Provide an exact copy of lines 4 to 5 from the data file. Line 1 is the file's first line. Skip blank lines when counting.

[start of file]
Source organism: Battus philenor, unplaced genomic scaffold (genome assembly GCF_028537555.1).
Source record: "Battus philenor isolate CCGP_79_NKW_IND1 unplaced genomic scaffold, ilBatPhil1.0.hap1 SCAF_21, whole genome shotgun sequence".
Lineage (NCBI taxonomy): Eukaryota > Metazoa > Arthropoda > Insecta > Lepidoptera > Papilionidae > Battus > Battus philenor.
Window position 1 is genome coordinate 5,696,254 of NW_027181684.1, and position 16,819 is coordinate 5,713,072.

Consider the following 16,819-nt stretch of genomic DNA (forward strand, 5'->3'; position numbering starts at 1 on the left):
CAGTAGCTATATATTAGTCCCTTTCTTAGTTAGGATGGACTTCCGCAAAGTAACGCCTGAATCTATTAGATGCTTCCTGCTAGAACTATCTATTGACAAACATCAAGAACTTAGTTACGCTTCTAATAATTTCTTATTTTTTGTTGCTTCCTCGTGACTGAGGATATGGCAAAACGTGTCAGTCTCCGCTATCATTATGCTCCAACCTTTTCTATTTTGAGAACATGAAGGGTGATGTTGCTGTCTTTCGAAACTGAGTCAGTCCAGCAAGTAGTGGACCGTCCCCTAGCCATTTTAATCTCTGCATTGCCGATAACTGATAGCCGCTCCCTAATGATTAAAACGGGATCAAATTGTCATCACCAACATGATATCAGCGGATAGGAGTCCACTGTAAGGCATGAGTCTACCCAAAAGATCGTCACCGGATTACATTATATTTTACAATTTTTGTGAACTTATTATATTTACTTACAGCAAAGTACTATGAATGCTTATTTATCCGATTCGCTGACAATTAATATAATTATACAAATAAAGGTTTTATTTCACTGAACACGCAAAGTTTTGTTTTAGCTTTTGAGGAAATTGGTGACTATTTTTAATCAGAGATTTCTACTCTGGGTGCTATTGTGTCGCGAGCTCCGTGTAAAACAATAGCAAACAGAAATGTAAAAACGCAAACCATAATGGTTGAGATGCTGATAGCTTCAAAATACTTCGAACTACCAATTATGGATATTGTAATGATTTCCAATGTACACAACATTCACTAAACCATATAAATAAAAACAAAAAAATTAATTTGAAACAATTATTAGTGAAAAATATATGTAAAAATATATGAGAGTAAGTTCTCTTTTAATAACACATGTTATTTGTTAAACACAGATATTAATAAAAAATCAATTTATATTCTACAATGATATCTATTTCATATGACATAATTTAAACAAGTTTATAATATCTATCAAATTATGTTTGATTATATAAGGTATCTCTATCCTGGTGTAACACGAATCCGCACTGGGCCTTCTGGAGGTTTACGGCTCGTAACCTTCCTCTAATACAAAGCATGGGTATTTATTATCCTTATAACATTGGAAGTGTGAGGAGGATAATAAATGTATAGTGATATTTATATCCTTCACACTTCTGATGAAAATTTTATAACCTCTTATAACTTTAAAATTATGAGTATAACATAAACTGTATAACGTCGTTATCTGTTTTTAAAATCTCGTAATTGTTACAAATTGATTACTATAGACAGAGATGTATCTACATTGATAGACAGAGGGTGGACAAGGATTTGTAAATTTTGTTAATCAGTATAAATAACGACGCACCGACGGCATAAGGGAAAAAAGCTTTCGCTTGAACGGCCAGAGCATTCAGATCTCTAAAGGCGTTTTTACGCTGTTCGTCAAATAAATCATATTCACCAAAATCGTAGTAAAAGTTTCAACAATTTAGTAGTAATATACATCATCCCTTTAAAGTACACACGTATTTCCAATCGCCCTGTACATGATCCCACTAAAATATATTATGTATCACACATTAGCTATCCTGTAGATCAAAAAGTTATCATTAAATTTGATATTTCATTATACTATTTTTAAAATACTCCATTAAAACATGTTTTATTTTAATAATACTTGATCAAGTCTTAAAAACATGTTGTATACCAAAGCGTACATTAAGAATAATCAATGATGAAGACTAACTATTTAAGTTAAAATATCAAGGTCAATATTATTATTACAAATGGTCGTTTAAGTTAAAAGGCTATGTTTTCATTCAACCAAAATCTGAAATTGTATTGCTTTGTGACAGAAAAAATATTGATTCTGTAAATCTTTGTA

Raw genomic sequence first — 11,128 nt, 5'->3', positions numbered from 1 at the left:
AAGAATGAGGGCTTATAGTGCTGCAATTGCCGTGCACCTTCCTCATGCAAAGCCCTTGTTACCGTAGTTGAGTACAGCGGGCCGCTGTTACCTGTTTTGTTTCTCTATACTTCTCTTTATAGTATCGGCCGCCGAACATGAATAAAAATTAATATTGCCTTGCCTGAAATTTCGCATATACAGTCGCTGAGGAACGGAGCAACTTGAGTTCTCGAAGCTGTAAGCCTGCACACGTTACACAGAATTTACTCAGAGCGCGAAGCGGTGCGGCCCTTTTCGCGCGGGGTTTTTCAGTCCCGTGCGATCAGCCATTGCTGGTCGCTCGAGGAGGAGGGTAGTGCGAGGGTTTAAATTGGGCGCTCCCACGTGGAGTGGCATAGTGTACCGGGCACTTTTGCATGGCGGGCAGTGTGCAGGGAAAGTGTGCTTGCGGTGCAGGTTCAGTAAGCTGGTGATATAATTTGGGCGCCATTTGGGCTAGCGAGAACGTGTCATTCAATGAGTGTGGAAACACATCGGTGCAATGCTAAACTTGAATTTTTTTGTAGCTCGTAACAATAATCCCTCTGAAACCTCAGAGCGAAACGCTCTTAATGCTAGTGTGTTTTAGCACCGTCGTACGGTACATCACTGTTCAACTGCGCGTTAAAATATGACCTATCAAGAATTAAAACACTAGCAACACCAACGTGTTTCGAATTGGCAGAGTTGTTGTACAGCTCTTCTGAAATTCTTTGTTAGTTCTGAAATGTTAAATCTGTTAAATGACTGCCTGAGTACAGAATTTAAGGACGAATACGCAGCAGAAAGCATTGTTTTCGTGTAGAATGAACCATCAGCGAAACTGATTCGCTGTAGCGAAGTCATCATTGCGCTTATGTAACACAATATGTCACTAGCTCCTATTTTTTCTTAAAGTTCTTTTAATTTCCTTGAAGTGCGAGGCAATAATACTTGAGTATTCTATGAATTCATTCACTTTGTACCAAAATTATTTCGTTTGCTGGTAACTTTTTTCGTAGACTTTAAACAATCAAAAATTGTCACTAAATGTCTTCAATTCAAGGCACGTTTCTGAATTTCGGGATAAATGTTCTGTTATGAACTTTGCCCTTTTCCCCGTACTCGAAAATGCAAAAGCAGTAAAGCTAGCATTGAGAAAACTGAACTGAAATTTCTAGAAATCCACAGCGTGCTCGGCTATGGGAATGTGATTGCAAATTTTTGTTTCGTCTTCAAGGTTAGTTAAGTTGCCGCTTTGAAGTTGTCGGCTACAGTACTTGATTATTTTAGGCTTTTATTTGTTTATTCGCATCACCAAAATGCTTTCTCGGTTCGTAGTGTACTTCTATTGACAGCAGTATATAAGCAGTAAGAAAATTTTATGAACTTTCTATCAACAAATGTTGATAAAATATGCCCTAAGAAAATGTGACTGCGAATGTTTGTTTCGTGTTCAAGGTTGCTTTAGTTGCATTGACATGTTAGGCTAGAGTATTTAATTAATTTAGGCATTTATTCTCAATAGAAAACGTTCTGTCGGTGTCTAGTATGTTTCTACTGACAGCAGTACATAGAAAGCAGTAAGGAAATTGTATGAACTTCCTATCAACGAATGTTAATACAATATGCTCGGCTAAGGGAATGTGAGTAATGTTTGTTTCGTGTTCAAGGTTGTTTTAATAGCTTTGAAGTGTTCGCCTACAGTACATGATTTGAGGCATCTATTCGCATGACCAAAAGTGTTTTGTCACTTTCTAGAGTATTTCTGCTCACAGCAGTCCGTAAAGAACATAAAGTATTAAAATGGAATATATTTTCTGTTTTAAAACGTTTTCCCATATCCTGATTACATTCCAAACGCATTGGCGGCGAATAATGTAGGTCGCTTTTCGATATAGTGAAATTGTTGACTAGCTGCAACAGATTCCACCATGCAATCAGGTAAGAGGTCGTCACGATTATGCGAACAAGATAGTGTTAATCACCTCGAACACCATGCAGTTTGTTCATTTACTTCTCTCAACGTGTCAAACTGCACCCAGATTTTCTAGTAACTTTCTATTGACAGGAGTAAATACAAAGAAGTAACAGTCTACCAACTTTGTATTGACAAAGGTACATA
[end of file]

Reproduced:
Window position 1 is genome coordinate 5,696,254 of NW_027181684.1, and position 16,819 is coordinate 5,713,072.

Consider the following 16,819-nt stretch of genomic DNA (forward strand, 5'->3'; position numbering starts at 1 on the left):